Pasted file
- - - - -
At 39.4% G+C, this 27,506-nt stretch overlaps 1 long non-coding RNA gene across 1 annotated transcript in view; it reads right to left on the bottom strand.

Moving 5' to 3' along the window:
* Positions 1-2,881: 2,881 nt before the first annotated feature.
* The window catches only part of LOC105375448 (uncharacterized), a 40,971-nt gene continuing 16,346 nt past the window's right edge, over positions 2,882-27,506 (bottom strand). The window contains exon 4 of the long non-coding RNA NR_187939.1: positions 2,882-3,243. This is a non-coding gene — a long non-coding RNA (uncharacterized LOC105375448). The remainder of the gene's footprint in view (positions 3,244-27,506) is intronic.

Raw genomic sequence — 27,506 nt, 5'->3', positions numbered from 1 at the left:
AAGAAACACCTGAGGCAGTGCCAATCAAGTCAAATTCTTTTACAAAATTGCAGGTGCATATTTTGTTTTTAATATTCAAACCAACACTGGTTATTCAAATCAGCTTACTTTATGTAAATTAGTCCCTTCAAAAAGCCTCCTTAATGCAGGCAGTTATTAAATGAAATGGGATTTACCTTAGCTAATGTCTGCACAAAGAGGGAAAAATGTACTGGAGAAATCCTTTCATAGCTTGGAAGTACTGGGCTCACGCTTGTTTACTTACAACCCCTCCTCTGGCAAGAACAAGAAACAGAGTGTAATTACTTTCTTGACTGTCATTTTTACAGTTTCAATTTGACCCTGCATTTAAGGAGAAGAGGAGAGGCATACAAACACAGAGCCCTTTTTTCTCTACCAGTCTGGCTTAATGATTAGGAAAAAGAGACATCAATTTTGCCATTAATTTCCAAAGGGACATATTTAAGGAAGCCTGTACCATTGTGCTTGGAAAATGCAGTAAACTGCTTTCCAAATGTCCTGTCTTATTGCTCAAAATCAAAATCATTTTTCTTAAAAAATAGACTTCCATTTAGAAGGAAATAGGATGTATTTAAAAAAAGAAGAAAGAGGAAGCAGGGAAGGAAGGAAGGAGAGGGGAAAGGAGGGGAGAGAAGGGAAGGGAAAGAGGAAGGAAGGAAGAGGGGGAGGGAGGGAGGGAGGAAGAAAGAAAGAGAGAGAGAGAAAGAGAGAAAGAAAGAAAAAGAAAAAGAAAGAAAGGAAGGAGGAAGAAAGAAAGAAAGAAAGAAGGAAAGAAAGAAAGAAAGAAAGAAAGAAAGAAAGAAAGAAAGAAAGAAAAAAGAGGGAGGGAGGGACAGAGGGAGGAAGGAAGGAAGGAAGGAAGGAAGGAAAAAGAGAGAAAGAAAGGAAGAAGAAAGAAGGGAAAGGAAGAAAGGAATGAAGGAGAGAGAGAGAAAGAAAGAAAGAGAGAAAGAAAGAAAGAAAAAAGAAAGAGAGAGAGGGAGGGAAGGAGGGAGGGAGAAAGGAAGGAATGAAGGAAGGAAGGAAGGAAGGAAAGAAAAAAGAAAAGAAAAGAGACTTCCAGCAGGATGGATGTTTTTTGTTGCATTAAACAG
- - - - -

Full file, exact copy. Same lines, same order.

At 39.4% G+C, this 27,506-nt stretch overlaps 1 long non-coding RNA gene across 1 annotated transcript in view; it reads right to left on the bottom strand.

Moving 5' to 3' along the window:
* Positions 1-2,881: 2,881 nt before the first annotated feature.
* The window catches only part of LOC105375448 (uncharacterized), a 40,971-nt gene continuing 16,346 nt past the window's right edge, over positions 2,882-27,506 (bottom strand). The window contains exon 4 of the long non-coding RNA NR_187939.1: positions 2,882-3,243. This is a non-coding gene — a long non-coding RNA (uncharacterized LOC105375448). The remainder of the gene's footprint in view (positions 3,244-27,506) is intronic.

Raw genomic sequence — 27,506 nt, 5'->3', positions numbered from 1 at the left:
AAGAAACACCTGAGGCAGTGCCAATCAAGTCAAATTCTTTTACAAAATTGCAGGTGCATATTTTGTTTTTAATATTCAAACCAACACTGGTTATTCAAATCAGCTTACTTTATGTAAATTAGTCCCTTCAAAAAGCCTCCTTAATGCAGGCAGTTATTAAATGAAATGGGATTTACCTTAGCTAATGTCTGCACAAAGAGGGAAAAATGTACTGGAGAAATCCTTTCATAGCTTGGAAGTACTGGGCTCACGCTTGTTTACTTACAACCCCTCCTCTGGCAAGAACAAGAAACAGAGTGTAATTACTTTCTTGACTGTCATTTTTACAGTTTCAATTTGACCCTGCATTTAAGGAGAAGAGGAGAGGCATACAAACACAGAGCCCTTTTTTCTCTACCAGTCTGGCTTAATGATTAGGAAAAAGAGACATCAATTTTGCCATTAATTTCCAAAGGGACATATTTAAGGAAGCCTGTACCATTGTGCTTGGAAAATGCAGTAAACTGCTTTCCAAATGTCCTGTCTTATTGCTCAAAATCAAAATCATTTTTCTTAAAAAATAGACTTCCATTTAGAAGGAAATAGGATGTATTTAAAAAAAGAAGAAAGAGGAAGCAGGGAAGGAAGGAAGGAGAGGGGAAAGGAGGGGAGAGAAGGGAAGGGAAAGAGGAAGGAAGGAAGAGGGGGAGGGAGGGAGGGAGGAAGAAAGAAAGAGAGAGAGAGAAAGAGAGAAAGAAAGAAAAAGAAAAAGAAAGAAAGGAAGGAGGAAGAAAGAAAGAAAGAAAGAAGGAAAGAAAGAAAGAAAGAAAGAAAGAAAGAAAGAAAGAAAGAAAGAAAAAAGAGGGAGGGAGGGACAGAGGGAGGAAGGAAGGAAGGAAGGAAGGAAGGAAAAAGAGAGAAAGAAAGGAAGAAGAAAGAAGGGAAAGGAAGAAAGGAATGAAGGAGAGAGAGAGAAAGAAAGAAAGAGAGAAAGAAAGAAAGAAAAAAGAAAGAGAGAGAGGGAGGGAAGGAGGGAGGGAGAAAGGAAGGAATGAAGGAAGGAAGGAAGGAAGGAAAGAAAAAAGAAAAGAAAAGAGACTTCCAGCAGGATGGATGTTTTTTGTTGCATTAAACAG